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How can the Alternative Economy contribute to Environmental and Economic challenges?

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The Integrated Network for Social Sustainability (INSS) 2016 conference took place between 8 and 10 June, and was once again held at multiple sites across the USA and Europe. The London site was hosted at University College London (UCL), with Foreign Correspondent Jonny Hankins attending on behalf of the Foundation and presenting his work looking at alternative provisioning networks in Italy and the USA.
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Jonny Hankins presenting his research on alternative food procurement practices in the USA and Italy. Hankins compared models of Community Supported Agriculture found in Massachusetts to models of Solidarity Purchase Groups (GAS) in Italy, arguing that the Italian models were much more geared to social participation and community building than their US counterparts. Slides of the presentation are available below.
http://www.fondazionebassetti.org/en/focus/2016/06/2016_inss_meeting_report.html

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How can the Alternative Economy contribute to Environmental and Economic challenges?

  1. 1. How can the Alternative Economy contribute to Environmental and Economic challenges? Comparative case studies, Massachusetts (USA) and Lombardy (IT) Jonathan Hankins, CORES, UNIBG, jonnyhankins@hotmail.com
  2. 2. GAS, solidarity purchasing groups • GAS mainly buy locally grown produce for internal distribution • Motivated by improving quality of life, solidarity to producers. • Each member family is responsible for one product. • Gas groups are self organizing, typically meeting once a month to discuss purchasing. • The groups are organized into a national network. • Typical groups contain about 20 families and often pool their resources. • Many also run time banks etc GAS spend approximately 10 million Euros per year nationally, mostly on food, but also natural cleaning and sanitary products, clothes and are expanding into insurance and power supply Jonathan Hankins, UNIBG, jonnyhankins@hotmail.com
  3. 3. Farmer Dave, MA • A commercial enterprise • CSA concept, supporting local production • Farming techniques aimed at preservation of land quality • Aimed at middle income families in Boston metropolis • Employs several workers, mixed farming techniques • Participate in a local production network • Yearly pot luck and farm visits • Farmer Dave currently work 80 acres, with customer numbers varying according to the seasons. Several different types of weekly food box on offer, plus market presence Jonathan Hankins, UNIBG, Jonnyhankins@hotmail.com
  4. 4. Similarities and differences • Aims to improve quality of life of consumers and producers • Non for profit • Monthly social meetings • Network factors: Expansion into related fields (cooking, self production) • Self determinant, close personal relationship with producer • Centralized collection point • Strong social element (as important as the food maybe?) • Decision on produce and production taken with consumer • Request trade model • Aims to improve quality of life for consumers and producers • For profit • Once a year farm day visit • Network Factors: Other best practices brought in (eco. storage and heating) • Typical economic relationship, one way information flow, pay for food in advance • Centralized collection points • No strong social element, it is a commercial relationship • Production and produce decisions made by producer, no coproduction • Offer trade model GAS Farmer Dave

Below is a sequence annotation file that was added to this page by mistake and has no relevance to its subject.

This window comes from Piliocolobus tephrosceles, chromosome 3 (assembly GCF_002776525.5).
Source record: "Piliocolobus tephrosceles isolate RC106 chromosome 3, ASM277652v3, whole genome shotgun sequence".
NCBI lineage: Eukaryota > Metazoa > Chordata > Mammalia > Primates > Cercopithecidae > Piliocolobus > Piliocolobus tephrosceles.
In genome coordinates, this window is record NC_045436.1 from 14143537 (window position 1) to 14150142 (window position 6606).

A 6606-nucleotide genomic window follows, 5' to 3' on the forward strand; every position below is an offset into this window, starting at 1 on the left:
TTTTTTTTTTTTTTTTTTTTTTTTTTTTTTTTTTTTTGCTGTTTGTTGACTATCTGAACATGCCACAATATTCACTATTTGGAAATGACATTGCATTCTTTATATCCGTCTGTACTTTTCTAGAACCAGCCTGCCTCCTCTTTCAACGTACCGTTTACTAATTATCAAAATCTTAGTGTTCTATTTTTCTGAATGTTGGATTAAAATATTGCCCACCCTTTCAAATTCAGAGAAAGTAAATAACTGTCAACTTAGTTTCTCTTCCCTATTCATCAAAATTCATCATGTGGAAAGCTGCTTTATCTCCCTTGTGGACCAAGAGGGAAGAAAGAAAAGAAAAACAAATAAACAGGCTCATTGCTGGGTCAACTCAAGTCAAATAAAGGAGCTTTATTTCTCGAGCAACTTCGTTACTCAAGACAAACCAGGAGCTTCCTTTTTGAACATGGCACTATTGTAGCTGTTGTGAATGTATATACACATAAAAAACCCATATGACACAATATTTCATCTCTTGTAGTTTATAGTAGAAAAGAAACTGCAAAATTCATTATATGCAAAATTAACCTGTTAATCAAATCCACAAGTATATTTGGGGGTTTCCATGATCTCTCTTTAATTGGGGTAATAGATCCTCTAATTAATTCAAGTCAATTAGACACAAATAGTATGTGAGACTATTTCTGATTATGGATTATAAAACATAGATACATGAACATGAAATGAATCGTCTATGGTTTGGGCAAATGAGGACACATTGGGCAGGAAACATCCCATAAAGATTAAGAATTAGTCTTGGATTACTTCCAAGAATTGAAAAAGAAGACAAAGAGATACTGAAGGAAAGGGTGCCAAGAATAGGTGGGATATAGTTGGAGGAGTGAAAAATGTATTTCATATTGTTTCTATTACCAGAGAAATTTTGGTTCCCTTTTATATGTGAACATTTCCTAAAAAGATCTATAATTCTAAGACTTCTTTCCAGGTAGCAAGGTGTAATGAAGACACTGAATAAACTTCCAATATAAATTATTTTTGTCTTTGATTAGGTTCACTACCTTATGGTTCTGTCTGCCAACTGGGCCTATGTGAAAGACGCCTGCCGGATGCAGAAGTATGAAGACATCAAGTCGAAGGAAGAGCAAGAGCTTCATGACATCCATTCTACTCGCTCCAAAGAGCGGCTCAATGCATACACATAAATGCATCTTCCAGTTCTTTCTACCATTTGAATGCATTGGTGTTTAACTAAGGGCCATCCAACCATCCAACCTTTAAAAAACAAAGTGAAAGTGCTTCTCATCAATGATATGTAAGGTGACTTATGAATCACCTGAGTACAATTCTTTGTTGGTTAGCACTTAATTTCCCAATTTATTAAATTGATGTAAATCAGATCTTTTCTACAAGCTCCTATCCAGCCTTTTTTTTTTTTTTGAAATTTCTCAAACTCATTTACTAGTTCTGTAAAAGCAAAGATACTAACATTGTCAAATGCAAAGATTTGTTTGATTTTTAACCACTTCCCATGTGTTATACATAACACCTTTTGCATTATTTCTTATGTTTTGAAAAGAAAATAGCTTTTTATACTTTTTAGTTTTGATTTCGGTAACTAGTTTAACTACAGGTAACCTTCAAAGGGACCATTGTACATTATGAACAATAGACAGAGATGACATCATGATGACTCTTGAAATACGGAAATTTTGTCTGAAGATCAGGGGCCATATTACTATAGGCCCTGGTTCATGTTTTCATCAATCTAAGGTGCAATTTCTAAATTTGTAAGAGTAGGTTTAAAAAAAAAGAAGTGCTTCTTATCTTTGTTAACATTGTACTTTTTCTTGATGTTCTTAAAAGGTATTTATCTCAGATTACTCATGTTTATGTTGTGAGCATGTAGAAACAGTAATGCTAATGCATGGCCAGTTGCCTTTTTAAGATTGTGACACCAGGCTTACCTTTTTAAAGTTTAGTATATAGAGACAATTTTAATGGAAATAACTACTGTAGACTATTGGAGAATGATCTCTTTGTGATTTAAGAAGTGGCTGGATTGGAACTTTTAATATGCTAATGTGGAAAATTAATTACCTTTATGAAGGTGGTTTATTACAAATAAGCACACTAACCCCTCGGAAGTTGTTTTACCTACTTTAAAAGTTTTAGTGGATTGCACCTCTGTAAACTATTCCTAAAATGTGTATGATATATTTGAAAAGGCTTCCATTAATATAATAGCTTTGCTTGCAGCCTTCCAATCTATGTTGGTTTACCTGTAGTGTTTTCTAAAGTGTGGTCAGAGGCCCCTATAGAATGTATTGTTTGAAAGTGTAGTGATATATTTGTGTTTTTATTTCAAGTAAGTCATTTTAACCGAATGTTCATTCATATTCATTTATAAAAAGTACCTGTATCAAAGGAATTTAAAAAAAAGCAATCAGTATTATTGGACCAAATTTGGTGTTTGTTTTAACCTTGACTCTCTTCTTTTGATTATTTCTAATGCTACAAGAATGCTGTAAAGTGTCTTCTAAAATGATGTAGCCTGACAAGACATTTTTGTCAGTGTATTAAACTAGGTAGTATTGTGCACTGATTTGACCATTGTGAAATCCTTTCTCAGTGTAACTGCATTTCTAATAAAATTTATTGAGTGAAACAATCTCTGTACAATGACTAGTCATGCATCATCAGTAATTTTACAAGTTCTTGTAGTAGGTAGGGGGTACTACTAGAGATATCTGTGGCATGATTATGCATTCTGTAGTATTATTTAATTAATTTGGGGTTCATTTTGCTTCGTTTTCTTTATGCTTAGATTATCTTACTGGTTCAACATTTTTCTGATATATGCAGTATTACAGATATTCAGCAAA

5. 5. For further information: • Meet Farmer Dave http://www.farmerdaves.net/ • Bergamo GAS website http://retegasbergamo.it/ • CORES, UNIBG. Research on GAS and other sustainable initiatives https://coreslab.wikispaces.com/ • Hankins, J. and Grasseni, C. 2015 Collective Food Purchasing Networks As A Case Study Of Responsible Innovation, in Glocalism online journal http://www.glocalismjournal.net/Issues/FEEDING- THE-PLANET-ENERGY-FOR-LIFE/Articles/Collective-Food- Purchasing-Networks-In-Italy-As-A-Case-Study-Of-Responsible- Innovation-By-J-Hankins-C-Grasseni.kl • Bassetti Foundation Website http://www.fondazionebassetti.org/ • Grasseni, C. 2013. Beyond Alternative Food Networks; Italy’s Solidarity Purchase Groups, Bloomsbury, London Thanks for participating. Jonathan Hankins is CORES Research Partner, and Bassetti Foundation Fellowship PhD candidate, University of Bergamo International Doctorate School, Italy. jonnyhankins@hotmail.com
  6. 6. For further information: • Meet Farmer Dave http://www.farmerdaves.net/ • Bergamo GAS website http://retegasbergamo.it/ • CORES, UNIBG. Research on GAS and other sustainable initiatives https://coreslab.wikispaces.com/ • Hankins, J. and Grasseni, C. 2015 Collective Food Purchasing Networks As A Case Study Of Responsible Innovation, in Glocalism online journal http://www.glocalismjournal.net/Issues/FEEDING- THE-PLANET-ENERGY-FOR-LIFE/Articles/Collective-Food- Purchasing-Networks-In-Italy-As-A-Case-Study-Of-Responsible- Innovation-By-J-Hankins-C-Grasseni.kl • Bassetti Foundation Website http://www.fondazionebassetti.org/ • Grasseni, C. 2013. Beyond Alternative Food Networks; Italy’s Solidarity Purchase Groups, Bloomsbury, London Thanks for participating. Jonathan Hankins is CORES Research Partner, and Bassetti Foundation Fellowship PhD candidate, University of Bergamo International Doctorate School, Italy. jonnyhankins@hotmail.com

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